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Starting work at the Harvard School of Public Health


Developing a good bedside manner
Howard Hiatt Physician
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I spoke earlier about the caring of the medical staff, the model that Hermann Blumgart established, and I went on to the floor - I had already left the hospital - came back one day to visit a patient and was... and met one of the oncologists at the hospital who had been a student at the hospital when I was chairman of the department. He invited me to make rounds with him and his students, and I went into a room where there was a young woman in bed. Steve Colm, the person I speak of, now an oncologist, sat on the edge of her bed, took her hand and said, 'You know, it's now been several hours since you and I talked earlier, and what questions have come up?' He had earlier told this woman that she had Hodgkin's disease. She expressed some concerns. He addressed them holding her hand, sitting on the edge of her bed, and then said to her, 'I'll be back this evening and we'll talk further'. We went out into the hall, into the corridor and the... and Steve Colm turned to one of the students and said, 'What did you think about that encounter?' And the student said, 'I was very impressed by your having sat on the edge of the bed and taken that woman's hand'. And he said, 'I learned that from Dr Hiatt, he did that one day when I made rounds here'. And I said to him and to the students, 'I learned that from Dr Blumgart, he then... he did that one day when I made rounds here as a student'.

Born in 1925, American Howard Hiatt set up one of the first medical oncology research and training units in the US and has headed up some of America's most prestigious medical institutions. Hiatt attended Harvard College and received his MD from the Harvard Medical School in 1948. He was a member of the team at the Pasteur Institute, Paris, that first identified and described mRNA, and he was among the first to demonstrate mRNA in mammalian cells. From 1991 to 1997, he was Secretary of the American Academy of Arts and Sciences, where he began and directs the Academy's Initiatives For Children program. He is also committed to helping disadvantaged people access decent health care.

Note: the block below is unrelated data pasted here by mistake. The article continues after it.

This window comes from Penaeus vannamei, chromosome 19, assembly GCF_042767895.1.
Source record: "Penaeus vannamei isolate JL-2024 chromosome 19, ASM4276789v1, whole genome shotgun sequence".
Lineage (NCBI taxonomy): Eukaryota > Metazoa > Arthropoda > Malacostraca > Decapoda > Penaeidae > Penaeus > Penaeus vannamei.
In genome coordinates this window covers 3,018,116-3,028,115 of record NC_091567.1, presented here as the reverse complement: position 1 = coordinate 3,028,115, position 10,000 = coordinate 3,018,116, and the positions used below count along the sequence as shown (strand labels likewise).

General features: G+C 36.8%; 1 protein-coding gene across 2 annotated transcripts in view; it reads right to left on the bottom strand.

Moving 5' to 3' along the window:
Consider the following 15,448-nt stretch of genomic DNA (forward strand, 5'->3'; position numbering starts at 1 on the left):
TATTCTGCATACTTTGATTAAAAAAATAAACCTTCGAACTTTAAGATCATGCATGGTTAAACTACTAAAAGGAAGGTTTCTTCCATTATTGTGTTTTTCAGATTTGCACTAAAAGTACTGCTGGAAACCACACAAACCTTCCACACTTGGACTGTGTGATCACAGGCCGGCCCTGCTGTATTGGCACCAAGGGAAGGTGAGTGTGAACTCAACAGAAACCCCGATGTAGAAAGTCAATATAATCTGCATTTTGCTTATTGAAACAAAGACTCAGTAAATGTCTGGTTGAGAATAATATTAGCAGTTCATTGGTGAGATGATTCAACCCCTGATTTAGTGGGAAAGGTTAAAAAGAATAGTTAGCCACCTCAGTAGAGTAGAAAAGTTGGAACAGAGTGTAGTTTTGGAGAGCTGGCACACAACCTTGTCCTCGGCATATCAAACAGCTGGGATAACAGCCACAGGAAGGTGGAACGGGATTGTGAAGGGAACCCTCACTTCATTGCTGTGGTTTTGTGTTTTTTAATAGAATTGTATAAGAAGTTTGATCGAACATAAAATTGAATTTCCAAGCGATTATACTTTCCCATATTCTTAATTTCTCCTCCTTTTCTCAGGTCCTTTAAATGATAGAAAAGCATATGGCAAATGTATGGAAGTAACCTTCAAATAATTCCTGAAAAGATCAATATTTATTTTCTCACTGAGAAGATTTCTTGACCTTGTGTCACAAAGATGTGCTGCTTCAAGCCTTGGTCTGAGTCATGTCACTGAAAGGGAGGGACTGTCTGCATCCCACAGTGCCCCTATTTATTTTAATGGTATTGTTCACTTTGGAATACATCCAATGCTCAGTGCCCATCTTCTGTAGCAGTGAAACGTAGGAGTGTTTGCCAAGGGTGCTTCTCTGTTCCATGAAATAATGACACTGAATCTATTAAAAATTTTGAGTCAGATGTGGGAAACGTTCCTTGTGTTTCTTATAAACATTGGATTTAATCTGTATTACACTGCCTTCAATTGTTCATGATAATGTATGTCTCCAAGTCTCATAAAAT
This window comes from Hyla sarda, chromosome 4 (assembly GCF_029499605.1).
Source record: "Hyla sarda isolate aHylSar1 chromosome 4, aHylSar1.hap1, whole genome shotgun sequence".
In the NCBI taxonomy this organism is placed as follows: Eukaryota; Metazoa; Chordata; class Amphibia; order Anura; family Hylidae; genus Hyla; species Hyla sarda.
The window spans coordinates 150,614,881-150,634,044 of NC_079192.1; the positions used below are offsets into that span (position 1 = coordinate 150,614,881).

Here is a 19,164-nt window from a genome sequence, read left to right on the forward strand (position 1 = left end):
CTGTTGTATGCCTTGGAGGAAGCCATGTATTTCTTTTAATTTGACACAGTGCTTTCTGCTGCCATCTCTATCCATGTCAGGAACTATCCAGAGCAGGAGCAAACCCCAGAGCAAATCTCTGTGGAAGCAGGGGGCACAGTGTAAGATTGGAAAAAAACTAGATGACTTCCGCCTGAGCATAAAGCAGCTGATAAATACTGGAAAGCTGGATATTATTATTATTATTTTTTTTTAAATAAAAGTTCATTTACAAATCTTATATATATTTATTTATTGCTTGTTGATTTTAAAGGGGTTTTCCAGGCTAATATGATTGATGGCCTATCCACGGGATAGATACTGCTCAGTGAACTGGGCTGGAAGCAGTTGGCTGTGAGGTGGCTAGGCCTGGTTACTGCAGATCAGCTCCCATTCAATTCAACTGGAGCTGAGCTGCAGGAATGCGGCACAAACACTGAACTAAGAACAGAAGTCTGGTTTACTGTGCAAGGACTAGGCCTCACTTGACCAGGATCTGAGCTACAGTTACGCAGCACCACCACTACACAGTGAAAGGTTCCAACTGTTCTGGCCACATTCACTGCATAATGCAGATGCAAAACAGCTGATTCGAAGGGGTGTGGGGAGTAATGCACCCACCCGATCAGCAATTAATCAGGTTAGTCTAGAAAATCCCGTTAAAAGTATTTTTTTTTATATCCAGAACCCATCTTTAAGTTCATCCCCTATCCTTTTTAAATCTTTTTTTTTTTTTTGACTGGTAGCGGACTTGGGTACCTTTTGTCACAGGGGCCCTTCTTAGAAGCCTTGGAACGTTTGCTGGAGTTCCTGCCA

Listeners: Milton C. Weinstein

Milton C. Weinstein, Ph.D., is the Henry J. Kaiser Professor of Health Policy and Management at the Harvard School of Public Health and Professor of Medicine at the Harvard Medical School. At the Harvard School of Public Health he is Academic Director of the Program in Health Decision Science, and Director of the Program on Economic Evaluation of Medical Technology . He is best known for his research on cost-effectiveness of medical practices and for developing methods of economic evaluation and decision analysis in health care. He is a co-developer of the CEPAC (Cost-Effectiveness of Preventing AIDS Complications) computer simulation model, and has conducted studies on prevention and treatment of HIV infections. He is the co-developer of the Coronary Heart Disease Policy Model, which has been used to evaluate the cost-effectiveness of cardiovascular prevention and treatment. He is an author of four books: Decision Making in Health and Medicine: Integrating Evidence and Values; Cost-Effectiveness in Health and Medicine,the report of the Panel of Cost Effectiveness in Health and Medicine; Clinical Decision Analysis; and Hypertension: A Policy Perspective.He has also published more than 200 papers in peer-reviewed medical, public health, and economics journals. He is an elected member of the Institute of Medicine of the National Academy of Sciences, and a recipient of the Award for Career Achievement from the Society for Medical Decision Making. Dr. Weinstein received his A.B. and A.M. in Applied Mathematics (1970), his M.P.P. (1972), and his Ph.D. in Public Policy (1973) from Harvard University.

Tags: Hermann Blumgart, Steve Colm

Duration: 2 minutes, 28 seconds

Date story recorded: September 2006

Date story went live: 24 January 2008